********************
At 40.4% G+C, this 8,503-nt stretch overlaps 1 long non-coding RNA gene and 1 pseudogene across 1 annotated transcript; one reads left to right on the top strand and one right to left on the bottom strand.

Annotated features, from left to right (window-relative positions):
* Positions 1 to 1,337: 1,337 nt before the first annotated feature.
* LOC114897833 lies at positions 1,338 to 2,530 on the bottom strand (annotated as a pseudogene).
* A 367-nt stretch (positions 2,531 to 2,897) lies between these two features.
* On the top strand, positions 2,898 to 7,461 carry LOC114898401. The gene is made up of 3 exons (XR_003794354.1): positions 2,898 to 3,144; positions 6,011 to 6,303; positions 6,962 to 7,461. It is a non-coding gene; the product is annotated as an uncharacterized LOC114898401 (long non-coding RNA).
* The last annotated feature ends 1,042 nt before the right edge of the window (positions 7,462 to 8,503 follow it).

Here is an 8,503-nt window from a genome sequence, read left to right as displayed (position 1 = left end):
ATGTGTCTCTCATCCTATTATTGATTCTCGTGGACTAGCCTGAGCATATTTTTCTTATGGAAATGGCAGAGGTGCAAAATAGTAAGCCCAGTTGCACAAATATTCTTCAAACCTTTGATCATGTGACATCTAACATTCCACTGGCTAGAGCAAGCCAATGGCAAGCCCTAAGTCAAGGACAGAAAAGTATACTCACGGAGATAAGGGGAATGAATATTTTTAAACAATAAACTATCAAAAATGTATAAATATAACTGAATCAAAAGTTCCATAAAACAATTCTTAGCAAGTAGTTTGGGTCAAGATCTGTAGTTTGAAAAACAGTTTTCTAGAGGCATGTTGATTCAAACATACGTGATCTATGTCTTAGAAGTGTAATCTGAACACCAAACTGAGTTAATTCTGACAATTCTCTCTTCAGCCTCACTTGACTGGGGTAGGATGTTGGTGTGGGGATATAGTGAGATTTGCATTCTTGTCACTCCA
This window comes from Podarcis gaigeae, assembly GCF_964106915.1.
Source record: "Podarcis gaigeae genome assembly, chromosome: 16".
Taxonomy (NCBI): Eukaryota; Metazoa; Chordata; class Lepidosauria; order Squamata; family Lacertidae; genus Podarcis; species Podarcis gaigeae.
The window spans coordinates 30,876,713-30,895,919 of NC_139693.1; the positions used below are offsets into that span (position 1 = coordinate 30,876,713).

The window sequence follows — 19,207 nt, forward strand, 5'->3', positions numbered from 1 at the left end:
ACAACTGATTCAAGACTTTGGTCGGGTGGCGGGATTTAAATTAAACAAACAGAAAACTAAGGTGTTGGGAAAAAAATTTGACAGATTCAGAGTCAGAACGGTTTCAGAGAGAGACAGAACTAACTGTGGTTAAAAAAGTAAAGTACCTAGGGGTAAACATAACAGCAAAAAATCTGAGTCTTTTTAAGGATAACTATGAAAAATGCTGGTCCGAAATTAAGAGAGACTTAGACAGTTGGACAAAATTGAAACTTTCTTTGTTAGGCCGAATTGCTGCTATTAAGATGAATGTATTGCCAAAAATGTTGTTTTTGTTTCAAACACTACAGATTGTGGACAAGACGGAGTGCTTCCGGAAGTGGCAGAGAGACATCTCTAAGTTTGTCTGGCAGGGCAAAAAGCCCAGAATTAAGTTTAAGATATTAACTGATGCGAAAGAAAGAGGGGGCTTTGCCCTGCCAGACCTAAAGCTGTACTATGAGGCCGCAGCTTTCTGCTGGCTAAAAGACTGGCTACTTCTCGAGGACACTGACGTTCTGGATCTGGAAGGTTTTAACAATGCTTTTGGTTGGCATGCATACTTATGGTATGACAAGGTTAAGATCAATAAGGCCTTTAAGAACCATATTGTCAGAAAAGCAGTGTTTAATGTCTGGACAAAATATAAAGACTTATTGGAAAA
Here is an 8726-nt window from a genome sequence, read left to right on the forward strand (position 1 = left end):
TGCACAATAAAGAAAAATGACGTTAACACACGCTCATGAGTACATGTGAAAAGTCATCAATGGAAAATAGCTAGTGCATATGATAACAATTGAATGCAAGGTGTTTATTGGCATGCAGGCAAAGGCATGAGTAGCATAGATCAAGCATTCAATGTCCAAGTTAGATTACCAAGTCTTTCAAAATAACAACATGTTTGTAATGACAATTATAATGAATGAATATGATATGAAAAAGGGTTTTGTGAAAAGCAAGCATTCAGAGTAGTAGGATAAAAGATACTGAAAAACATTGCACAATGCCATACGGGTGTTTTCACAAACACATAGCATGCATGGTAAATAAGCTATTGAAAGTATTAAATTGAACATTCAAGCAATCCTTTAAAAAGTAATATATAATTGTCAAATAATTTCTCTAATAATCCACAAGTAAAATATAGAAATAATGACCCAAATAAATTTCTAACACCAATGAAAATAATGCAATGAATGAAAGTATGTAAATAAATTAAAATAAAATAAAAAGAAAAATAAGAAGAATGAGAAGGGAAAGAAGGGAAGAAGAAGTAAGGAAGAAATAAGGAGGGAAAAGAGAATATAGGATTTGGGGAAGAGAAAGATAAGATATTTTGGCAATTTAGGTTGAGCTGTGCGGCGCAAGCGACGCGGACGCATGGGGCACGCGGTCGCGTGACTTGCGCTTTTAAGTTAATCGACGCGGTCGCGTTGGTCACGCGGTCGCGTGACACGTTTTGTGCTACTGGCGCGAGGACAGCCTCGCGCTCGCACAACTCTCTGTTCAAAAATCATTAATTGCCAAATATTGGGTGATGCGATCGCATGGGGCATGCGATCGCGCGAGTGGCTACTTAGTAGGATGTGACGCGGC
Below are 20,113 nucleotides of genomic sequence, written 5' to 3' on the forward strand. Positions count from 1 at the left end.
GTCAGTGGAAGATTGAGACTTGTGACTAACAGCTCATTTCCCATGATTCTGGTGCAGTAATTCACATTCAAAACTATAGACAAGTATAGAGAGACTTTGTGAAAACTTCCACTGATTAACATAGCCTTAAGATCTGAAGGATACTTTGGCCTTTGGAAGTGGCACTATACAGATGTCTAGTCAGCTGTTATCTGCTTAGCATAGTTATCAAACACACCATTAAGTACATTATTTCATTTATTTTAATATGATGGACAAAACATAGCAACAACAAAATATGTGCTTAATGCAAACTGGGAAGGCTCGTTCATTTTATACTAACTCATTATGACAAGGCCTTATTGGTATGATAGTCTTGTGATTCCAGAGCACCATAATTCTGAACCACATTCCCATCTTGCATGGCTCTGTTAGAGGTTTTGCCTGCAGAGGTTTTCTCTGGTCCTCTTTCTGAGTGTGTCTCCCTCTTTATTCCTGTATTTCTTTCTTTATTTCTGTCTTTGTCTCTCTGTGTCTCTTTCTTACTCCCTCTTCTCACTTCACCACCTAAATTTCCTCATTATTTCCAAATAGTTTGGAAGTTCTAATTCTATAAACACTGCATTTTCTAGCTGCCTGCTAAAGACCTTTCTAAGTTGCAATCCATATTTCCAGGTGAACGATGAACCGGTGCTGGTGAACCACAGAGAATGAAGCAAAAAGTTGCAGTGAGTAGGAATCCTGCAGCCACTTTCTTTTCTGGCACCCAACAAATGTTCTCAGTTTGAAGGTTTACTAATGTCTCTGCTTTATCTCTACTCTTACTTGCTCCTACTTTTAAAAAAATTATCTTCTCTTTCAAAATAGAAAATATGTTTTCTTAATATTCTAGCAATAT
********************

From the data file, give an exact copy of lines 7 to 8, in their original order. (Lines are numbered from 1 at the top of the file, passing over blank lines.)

* The last annotated feature ends 1,042 nt before the right edge of the window (positions 7,462 to 8,503 follow it).

Here is an 8,503-nt window from a genome sequence, read left to right as displayed (position 1 = left end):